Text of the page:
Experian i-SCORE Analysis: Credit Mix for Malaysian Consumers Shift over 3 years as Digitalisation Accelerates in Financial Services

- 39 per cent of 22 to 28-year olds’ credit scores weakened in COVID-19 impacted year - 22 to 28-year-olds’ credit mix leaned towards credit cards in 2020 vs 2018 - Lenders tightened new approval requirements across most portfolios in 2020

KUALA LUMPUR, 2 March 2021: Experian Information Services (Malaysia) today released its analysis of consumer credit score trends and credit facility utilisation of Malaysians for the period 2018-2020. This study also revealed the shifts in credit worthiness of Malaysians by age groups using Experian’s i-SCORE credit risk assessment.

Experian i-SCORE is a consumer credit score in Malaysia. It is based on the statistical analysis of a consumer’s credit files to derive a numerical score ranging from 300 to 800 to represent the credit worthiness of the individual at a point in time. Unique to each individual, a higher Experian i-SCORE indicates lower credit risk to lenders. Malaysian banks frequently use the Experian i-SCORE in their retail decisioning and portfolio management.

Experian i-SCOREs are categorised into Risk Grades from 1–10. Better Risk Grades are RG 8-10, while RG 1-4 imply higher risk.

In the Experian i-SCORE Analysis, a total of 5.7 million individuals across age groups were studied, with a geographical spread of consumers across Malaysia (see addendum for details). Credit facilities included in the study comprised credit cards, personal loans, hire purchase (e.g. vehicle loans), mortgages, overdrafts, government & education loans, plus others.

Credit scores weakened in COVID-19 impacted year particularly for 22 to 28-year-old segment

Commenting on the Experian i-SCORE analysis, Dawn Lai, Chief Executive Officer of Experian Information Services (Malaysia), said, “Comparing the credit risk grades of 2020 with 2018, we observed more improvements in the age groups of more mature Malaysians. Almost 70 per cent of individuals aged 29 - 35 either maintained or improved their risk grades over the last three years.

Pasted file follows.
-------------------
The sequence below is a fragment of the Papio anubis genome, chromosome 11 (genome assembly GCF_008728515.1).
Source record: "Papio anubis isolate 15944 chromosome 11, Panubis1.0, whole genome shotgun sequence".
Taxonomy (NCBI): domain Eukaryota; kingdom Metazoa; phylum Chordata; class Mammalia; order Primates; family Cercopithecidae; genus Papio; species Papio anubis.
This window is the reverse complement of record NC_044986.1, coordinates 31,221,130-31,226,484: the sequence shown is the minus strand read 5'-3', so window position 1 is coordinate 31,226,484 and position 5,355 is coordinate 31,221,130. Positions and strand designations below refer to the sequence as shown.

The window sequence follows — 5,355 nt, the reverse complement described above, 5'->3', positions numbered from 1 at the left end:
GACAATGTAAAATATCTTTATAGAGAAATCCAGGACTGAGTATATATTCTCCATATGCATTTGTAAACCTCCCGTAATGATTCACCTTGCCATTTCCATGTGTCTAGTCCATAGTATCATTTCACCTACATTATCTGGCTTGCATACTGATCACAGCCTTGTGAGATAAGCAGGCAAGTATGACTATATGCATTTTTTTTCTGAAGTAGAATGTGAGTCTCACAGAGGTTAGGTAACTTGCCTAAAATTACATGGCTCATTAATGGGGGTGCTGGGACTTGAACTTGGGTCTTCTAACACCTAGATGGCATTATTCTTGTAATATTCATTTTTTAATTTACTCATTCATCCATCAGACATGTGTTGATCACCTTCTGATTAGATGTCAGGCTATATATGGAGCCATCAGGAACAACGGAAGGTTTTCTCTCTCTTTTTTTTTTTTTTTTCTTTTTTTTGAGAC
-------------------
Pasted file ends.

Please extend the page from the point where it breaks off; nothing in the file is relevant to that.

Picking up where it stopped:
This similar improvement was seen across consumers in older age groups, with 87 per cent of individuals aged more than 65 years maintaining or improving on their risk grades.

“This suggests that despite COVID-19, individual debt repayment of Malaysians was broadly steady in 2020, with weakness shown more in younger consumers, aged 22-28 years. The 6-month blanket loan moratorium eased off in September 2020, with a shift towards a more targeted approach for those who need extensions or to negotiate for Rescheduling or Restructuring (R&R). We encourage Malaysians to start taking active control of their credit portfolios in 2021 as downside risks and uncertainties still remain for the economy given the profound impact of the pandemic.”

Trends in credit mix shifts in 2020 compared to 2018

Fuelled by broad digitalisation adoption by banks and consumers, there was a shift in the credit mix for Malaysians across all age segments over the last three years. Most consumers increased their use of short-term credit facilities like credit cards in 2020 in view of physical restrictions during the COVID-19 impacted year, which accelerated digital banking and transactions.